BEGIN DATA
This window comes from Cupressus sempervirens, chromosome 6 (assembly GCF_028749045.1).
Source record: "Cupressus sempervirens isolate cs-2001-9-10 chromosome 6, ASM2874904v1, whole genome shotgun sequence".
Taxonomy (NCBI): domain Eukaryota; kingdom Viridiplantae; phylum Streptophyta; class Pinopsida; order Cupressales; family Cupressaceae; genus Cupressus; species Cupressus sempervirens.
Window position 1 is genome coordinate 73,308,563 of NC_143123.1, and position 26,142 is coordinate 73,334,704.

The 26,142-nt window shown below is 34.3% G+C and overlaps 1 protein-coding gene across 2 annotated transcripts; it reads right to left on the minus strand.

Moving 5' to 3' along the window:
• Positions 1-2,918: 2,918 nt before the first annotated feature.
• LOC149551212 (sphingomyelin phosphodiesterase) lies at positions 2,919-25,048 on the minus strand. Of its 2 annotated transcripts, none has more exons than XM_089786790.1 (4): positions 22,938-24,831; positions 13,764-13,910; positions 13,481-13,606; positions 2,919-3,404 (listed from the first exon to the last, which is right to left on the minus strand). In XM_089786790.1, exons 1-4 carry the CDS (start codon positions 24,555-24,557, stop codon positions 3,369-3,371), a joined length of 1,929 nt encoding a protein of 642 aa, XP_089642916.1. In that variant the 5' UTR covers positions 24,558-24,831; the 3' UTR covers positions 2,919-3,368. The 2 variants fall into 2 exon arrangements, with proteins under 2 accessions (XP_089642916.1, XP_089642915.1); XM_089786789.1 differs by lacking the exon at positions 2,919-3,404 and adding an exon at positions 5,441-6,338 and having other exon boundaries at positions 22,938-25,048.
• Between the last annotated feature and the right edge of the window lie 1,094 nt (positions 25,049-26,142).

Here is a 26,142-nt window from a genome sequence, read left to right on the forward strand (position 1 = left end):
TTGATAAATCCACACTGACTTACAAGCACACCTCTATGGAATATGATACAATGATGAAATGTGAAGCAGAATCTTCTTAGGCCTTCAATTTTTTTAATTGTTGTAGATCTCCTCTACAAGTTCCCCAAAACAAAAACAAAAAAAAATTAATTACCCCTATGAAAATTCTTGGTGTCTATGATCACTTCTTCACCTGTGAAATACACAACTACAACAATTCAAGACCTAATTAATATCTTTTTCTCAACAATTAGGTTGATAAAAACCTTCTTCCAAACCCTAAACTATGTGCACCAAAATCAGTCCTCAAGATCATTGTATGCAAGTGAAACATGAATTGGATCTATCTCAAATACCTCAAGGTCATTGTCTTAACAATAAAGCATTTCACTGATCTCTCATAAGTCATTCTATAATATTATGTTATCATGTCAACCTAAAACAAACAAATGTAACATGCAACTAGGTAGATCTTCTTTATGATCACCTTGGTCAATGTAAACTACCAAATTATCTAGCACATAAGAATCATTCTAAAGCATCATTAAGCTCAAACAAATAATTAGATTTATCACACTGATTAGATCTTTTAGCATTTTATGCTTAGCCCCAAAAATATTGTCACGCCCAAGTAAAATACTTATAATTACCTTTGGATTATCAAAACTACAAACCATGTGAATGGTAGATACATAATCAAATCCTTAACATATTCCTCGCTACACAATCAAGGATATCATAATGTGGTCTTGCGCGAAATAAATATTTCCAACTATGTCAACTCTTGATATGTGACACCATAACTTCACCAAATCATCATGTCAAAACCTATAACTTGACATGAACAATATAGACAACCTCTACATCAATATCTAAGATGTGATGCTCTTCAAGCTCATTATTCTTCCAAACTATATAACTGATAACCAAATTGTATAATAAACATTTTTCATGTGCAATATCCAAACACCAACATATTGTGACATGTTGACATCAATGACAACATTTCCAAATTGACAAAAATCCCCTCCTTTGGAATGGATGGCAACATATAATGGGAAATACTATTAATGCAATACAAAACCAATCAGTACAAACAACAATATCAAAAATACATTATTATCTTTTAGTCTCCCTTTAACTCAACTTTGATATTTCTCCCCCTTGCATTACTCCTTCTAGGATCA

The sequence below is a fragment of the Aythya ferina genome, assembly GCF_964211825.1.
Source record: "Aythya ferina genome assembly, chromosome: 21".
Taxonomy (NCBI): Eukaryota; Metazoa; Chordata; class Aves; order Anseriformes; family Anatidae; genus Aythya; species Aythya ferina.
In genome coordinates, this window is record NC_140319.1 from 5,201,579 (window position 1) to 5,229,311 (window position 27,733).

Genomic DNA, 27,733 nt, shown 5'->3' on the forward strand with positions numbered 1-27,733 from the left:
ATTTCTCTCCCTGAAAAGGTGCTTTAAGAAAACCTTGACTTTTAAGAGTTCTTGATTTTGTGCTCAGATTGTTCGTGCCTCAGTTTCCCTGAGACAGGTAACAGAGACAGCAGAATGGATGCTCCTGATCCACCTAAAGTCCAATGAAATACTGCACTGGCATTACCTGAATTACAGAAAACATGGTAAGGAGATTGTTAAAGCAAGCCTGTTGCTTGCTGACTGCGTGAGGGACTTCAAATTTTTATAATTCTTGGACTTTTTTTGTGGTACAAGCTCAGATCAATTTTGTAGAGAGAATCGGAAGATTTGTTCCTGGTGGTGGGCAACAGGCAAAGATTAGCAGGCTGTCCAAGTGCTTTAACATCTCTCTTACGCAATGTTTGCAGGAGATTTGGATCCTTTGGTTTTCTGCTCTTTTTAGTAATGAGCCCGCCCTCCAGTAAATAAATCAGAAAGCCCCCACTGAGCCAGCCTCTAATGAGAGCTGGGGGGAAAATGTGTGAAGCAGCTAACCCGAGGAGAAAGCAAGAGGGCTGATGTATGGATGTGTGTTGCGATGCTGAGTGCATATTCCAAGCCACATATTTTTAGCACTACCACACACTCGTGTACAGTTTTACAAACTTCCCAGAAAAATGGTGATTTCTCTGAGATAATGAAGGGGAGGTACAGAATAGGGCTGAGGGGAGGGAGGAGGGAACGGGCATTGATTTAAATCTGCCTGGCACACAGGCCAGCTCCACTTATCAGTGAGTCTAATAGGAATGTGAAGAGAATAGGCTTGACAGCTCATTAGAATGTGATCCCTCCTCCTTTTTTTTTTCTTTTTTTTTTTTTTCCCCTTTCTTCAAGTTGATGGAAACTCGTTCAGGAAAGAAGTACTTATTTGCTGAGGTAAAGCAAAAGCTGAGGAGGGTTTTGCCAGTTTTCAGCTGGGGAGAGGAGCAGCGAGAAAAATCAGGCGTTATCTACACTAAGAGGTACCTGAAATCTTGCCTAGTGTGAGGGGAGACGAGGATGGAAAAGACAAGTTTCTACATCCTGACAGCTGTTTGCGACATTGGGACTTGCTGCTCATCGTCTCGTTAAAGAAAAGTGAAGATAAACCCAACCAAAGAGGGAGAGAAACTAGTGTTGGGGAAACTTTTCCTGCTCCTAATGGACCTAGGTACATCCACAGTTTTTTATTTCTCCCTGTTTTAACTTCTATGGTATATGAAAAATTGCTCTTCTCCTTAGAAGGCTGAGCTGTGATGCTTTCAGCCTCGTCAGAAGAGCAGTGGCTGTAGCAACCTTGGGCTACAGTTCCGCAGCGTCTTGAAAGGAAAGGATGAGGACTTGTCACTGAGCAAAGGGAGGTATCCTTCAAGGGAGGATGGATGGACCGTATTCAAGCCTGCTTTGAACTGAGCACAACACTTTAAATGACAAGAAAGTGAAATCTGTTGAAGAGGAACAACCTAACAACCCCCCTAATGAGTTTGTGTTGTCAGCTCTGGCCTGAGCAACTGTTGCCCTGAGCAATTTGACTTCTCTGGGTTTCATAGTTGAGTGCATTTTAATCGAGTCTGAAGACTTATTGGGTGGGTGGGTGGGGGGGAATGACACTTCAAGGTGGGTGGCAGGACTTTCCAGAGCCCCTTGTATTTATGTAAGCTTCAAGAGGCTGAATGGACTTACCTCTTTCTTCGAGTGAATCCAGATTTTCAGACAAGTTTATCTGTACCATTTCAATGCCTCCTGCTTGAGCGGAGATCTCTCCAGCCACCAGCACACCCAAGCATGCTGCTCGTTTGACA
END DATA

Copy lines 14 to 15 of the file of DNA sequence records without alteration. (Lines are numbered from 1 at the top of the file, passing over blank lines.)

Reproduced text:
Taxonomy (NCBI): Eukaryota; Metazoa; Chordata; class Aves; order Anseriformes; family Anatidae; genus Aythya; species Aythya ferina.
In genome coordinates, this window is record NC_140319.1 from 5,201,579 (window position 1) to 5,229,311 (window position 27,733).